How can two solutions have different ORP values and yet the same pH value?i.e. isn't pH the measure of the OH-'s, i.e. hydroxyls, in a solution, and isn't this the measure of the extra/free...
How can two solutions have different ORP values and yet the same pH value?
i.e. isn't pH the measure of the OH-'s, i.e. hydroxyls, in a solution, and isn't this the measure of the extra/free electrons available [for redox], i.e. the ORP?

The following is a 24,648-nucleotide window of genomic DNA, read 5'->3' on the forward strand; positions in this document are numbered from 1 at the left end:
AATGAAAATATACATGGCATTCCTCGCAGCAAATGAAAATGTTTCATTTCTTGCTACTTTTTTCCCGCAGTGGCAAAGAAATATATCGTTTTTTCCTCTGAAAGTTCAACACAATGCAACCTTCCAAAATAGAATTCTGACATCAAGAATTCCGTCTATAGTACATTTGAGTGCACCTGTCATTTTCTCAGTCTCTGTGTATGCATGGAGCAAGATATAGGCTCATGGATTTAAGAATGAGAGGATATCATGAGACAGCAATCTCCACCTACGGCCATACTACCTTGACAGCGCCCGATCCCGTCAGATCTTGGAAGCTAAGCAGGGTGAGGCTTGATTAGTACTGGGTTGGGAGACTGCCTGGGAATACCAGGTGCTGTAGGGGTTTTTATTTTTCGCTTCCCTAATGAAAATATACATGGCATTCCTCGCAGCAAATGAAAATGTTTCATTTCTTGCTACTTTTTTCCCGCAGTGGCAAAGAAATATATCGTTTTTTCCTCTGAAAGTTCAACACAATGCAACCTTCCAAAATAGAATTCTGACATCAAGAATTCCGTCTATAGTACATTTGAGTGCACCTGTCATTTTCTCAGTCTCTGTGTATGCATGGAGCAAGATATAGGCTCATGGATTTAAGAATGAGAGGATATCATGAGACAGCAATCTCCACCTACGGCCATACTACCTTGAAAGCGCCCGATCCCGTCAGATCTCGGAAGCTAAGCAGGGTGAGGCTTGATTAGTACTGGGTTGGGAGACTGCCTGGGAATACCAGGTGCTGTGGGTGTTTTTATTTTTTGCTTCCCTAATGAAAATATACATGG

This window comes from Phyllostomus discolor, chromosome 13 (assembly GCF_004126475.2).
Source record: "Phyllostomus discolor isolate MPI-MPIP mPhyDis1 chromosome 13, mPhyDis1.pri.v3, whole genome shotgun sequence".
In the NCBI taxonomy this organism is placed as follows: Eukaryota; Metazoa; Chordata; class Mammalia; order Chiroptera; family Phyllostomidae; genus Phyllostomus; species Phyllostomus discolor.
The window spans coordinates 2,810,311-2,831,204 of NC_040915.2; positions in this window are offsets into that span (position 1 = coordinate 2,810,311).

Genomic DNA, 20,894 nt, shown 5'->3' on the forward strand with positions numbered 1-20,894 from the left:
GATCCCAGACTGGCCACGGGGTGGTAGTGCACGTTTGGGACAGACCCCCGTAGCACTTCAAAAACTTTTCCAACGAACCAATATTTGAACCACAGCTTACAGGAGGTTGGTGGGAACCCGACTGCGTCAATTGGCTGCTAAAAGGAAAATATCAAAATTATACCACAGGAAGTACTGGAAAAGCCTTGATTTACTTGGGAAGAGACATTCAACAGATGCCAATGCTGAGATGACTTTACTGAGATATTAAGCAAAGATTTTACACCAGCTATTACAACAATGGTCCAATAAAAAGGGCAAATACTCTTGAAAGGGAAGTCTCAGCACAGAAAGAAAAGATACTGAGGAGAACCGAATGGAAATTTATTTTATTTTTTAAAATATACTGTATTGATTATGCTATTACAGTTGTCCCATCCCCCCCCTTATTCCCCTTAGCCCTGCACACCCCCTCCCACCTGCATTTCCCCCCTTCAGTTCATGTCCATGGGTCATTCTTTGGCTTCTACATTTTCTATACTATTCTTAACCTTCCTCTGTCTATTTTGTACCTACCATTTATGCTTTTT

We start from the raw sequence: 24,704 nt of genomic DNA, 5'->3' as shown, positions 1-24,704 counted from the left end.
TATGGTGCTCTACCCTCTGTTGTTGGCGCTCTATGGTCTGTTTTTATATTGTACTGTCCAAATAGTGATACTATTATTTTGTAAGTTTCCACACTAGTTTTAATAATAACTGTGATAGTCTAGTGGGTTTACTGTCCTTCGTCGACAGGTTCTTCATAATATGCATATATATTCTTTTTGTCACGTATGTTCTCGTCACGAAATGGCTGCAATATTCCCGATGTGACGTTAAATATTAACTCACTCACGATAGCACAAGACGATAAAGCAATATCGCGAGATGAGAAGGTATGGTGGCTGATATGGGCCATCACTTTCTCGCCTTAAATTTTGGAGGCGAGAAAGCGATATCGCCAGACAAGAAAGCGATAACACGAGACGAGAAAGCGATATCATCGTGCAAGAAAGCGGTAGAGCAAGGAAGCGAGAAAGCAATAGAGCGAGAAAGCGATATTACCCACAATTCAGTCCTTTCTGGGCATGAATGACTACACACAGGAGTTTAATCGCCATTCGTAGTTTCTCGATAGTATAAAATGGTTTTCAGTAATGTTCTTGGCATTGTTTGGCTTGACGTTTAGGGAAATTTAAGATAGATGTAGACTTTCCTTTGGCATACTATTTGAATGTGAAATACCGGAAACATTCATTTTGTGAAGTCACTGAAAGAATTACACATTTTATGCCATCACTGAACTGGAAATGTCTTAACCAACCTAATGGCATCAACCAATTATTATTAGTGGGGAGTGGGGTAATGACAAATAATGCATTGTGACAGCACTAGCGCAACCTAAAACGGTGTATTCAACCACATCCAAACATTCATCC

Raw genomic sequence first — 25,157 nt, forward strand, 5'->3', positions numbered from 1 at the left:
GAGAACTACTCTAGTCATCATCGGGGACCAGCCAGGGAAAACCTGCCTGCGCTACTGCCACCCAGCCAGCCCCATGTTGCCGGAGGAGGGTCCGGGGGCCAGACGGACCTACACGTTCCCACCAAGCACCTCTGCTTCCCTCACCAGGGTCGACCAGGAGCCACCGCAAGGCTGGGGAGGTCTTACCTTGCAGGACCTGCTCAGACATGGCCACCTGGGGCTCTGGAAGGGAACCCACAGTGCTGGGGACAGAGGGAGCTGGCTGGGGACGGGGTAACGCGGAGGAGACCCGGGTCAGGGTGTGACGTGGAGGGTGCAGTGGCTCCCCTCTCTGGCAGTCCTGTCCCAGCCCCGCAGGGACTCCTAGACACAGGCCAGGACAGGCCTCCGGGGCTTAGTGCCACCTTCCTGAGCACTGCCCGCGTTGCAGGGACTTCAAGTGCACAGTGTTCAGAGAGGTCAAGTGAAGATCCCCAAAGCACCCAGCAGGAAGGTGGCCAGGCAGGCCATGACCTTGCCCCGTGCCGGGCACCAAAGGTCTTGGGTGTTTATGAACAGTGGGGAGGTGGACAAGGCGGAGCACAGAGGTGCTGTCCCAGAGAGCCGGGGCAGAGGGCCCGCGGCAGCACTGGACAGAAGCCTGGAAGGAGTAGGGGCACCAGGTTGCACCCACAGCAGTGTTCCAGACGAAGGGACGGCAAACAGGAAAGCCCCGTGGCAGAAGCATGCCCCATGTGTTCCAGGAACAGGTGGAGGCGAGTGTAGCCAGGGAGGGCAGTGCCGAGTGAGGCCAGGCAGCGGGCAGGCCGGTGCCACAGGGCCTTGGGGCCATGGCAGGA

Redox potential value depends upon the willingness or ease with which some species accepts (or releases) electrons, while pH is negative logarithm of H+ (or OH-) ion concentration in solution. For systems that does not involve H+ (or OH-) ions, the redox potential of it does not depend upon pH. e.g. Fe3+/Fe2+ has a potential of 0.77V, independent of pH. But for redox systms that involve transfer or dischrge of H+ or OH- ions, redox potential is pH dependent. O2 + 2H2O + 4e- gives you 4OH- has a redox potential of 0.40V at 1M conc, at other concentrations, the potential value changes according to the Nernst equation: E = E0 - .059/n log [red]/[ox]. So for systems where OH- is the only species undergoing redox change, your argument stands good, and definitely concentration of OH- governs pH and also governs the ORP value, albeit through a different set of mathematical operator. For other systems exact relationship between H+ (or OH-) ions and the actual redox process has to be settled first and then an equation interrelating pH and ORP can be arrived at.